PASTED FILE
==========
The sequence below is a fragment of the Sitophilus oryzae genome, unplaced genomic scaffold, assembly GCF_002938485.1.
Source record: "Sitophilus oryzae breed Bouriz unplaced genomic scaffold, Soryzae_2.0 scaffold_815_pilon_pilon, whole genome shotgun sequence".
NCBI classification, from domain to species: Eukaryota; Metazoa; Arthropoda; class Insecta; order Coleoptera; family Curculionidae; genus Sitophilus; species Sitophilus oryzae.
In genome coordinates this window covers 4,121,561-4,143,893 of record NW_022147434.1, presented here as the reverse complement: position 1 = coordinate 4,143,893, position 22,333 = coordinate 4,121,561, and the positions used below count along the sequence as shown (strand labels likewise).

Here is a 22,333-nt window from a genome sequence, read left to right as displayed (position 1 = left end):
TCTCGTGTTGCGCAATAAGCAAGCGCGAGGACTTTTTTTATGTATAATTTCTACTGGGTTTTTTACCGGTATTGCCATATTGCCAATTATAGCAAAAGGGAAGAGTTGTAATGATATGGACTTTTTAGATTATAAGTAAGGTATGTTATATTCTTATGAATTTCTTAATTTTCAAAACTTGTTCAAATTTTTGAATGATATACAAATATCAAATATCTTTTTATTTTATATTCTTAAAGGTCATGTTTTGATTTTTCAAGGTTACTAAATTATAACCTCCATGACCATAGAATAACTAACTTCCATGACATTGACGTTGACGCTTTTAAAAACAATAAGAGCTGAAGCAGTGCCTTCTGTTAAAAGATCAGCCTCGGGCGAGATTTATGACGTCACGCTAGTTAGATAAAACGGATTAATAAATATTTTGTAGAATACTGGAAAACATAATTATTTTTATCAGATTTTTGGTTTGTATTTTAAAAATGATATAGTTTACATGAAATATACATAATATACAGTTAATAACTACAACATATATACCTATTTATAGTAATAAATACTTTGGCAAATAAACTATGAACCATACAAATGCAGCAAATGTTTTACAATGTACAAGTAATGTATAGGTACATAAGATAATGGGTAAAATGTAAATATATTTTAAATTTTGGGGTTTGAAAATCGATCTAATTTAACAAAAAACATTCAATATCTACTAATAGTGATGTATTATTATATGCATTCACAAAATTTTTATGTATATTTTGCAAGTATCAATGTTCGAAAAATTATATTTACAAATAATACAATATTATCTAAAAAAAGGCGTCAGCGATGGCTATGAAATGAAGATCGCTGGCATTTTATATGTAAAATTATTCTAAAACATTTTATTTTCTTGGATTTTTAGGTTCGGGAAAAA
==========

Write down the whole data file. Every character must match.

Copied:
The sequence below is a fragment of the Sitophilus oryzae genome, unplaced genomic scaffold, assembly GCF_002938485.1.
Source record: "Sitophilus oryzae breed Bouriz unplaced genomic scaffold, Soryzae_2.0 scaffold_815_pilon_pilon, whole genome shotgun sequence".
NCBI classification, from domain to species: Eukaryota; Metazoa; Arthropoda; class Insecta; order Coleoptera; family Curculionidae; genus Sitophilus; species Sitophilus oryzae.
In genome coordinates this window covers 4,121,561-4,143,893 of record NW_022147434.1, presented here as the reverse complement: position 1 = coordinate 4,143,893, position 22,333 = coordinate 4,121,561, and the positions used below count along the sequence as shown (strand labels likewise).

Here is a 22,333-nt window from a genome sequence, read left to right as displayed (position 1 = left end):
TCTCGTGTTGCGCAATAAGCAAGCGCGAGGACTTTTTTTATGTATAATTTCTACTGGGTTTTTTACCGGTATTGCCATATTGCCAATTATAGCAAAAGGGAAGAGTTGTAATGATATGGACTTTTTAGATTATAAGTAAGGTATGTTATATTCTTATGAATTTCTTAATTTTCAAAACTTGTTCAAATTTTTGAATGATATACAAATATCAAATATCTTTTTATTTTATATTCTTAAAGGTCATGTTTTGATTTTTCAAGGTTACTAAATTATAACCTCCATGACCATAGAATAACTAACTTCCATGACATTGACGTTGACGCTTTTAAAAACAATAAGAGCTGAAGCAGTGCCTTCTGTTAAAAGATCAGCCTCGGGCGAGATTTATGACGTCACGCTAGTTAGATAAAACGGATTAATAAATATTTTGTAGAATACTGGAAAACATAATTATTTTTATCAGATTTTTGGTTTGTATTTTAAAAATGATATAGTTTACATGAAATATACATAATATACAGTTAATAACTACAACATATATACCTATTTATAGTAATAAATACTTTGGCAAATAAACTATGAACCATACAAATGCAGCAAATGTTTTACAATGTACAAGTAATGTATAGGTACATAAGATAATGGGTAAAATGTAAATATATTTTAAATTTTGGGGTTTGAAAATCGATCTAATTTAACAAAAAACATTCAATATCTACTAATAGTGATGTATTATTATATGCATTCACAAAATTTTTATGTATATTTTGCAAGTATCAATGTTCGAAAAATTATATTTACAAATAATACAATATTATCTAAAAAAAGGCGTCAGCGATGGCTATGAAATGAAGATCGCTGGCATTTTATATGTAAAATTATTCTAAAACATTTTATTTTCTTGGATTTTTAGGTTCGGGAAAAA